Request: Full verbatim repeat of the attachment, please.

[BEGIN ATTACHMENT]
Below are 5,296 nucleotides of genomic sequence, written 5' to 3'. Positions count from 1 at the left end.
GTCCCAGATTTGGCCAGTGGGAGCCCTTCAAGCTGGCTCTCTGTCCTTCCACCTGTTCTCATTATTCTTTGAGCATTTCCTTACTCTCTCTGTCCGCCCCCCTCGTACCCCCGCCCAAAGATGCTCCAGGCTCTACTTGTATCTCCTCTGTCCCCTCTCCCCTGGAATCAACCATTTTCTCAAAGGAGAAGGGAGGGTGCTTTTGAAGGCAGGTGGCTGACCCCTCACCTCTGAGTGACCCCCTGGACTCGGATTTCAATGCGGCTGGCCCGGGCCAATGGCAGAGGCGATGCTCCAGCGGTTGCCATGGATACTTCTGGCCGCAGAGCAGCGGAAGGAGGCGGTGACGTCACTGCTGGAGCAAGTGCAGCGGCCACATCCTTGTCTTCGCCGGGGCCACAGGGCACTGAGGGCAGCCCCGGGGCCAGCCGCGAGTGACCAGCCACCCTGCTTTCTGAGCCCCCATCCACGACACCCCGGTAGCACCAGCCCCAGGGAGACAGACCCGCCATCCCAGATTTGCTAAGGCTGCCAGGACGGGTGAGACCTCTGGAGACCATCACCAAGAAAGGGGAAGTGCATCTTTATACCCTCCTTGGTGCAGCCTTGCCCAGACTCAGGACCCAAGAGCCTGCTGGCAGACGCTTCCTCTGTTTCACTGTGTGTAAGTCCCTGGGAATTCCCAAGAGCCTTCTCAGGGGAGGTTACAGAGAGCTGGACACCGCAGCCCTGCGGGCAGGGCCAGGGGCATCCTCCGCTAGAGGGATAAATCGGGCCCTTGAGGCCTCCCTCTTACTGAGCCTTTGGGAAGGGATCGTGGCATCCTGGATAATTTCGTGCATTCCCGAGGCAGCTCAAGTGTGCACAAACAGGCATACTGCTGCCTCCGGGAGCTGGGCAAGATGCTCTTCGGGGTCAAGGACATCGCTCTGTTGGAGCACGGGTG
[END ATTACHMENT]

Below are 5,296 nucleotides of genomic sequence, written 5' to 3'. Positions count from 1 at the left end.
GTCCCAGATTTGGCCAGTGGGAGCCCTTCAAGCTGGCTCTCTGTCCTTCCACCTGTTCTCATTATTCTTTGAGCATTTCCTTACTCTCTCTGTCCGCCCCCCTCGTACCCCCGCCCAAAGATGCTCCAGGCTCTACTTGTATCTCCTCTGTCCCCTCTCCCCTGGAATCAACCATTTTCTCAAAGGAGAAGGGAGGGTGCTTTTGAAGGCAGGTGGCTGACCCCTCACCTCTGAGTGACCCCCTGGACTCGGATTTCAATGCGGCTGGCCCGGGCCAATGGCAGAGGCGATGCTCCAGCGGTTGCCATGGATACTTCTGGCCGCAGAGCAGCGGAAGGAGGCGGTGACGTCACTGCTGGAGCAAGTGCAGCGGCCACATCCTTGTCTTCGCCGGGGCCACAGGGCACTGAGGGCAGCCCCGGGGCCAGCCGCGAGTGACCAGCCACCCTGCTTTCTGAGCCCCCATCCACGACACCCCGGTAGCACCAGCCCCAGGGAGACAGACCCGCCATCCCAGATTTGCTAAGGCTGCCAGGACGGGTGAGACCTCTGGAGACCATCACCAAGAAAGGGGAAGTGCATCTTTATACCCTCCTTGGTGCAGCCTTGCCCAGACTCAGGACCCAAGAGCCTGCTGGCAGACGCTTCCTCTGTTTCACTGTGTGTAAGTCCCTGGGAATTCCCAAGAGCCTTCTCAGGGGAGGTTACAGAGAGCTGGACACCGCAGCCCTGCGGGCAGGGCCAGGGGCATCCTCCGCTAGAGGGATAAATCGGGCCCTTGAGGCCTCCCTCTTACTGAGCCTTTGGGAAGGGATCGTGGCATCCTGGATAATTTCGTGCATTCCCGAGGCAGCTCAAGTGTGCACAAACAGGCATACTGCTGCCTCCGGGAGCTGGGCAAGATGCTCTTCGGGGTCAAGGACATCGCTCTGTTGGAGCACGGGTG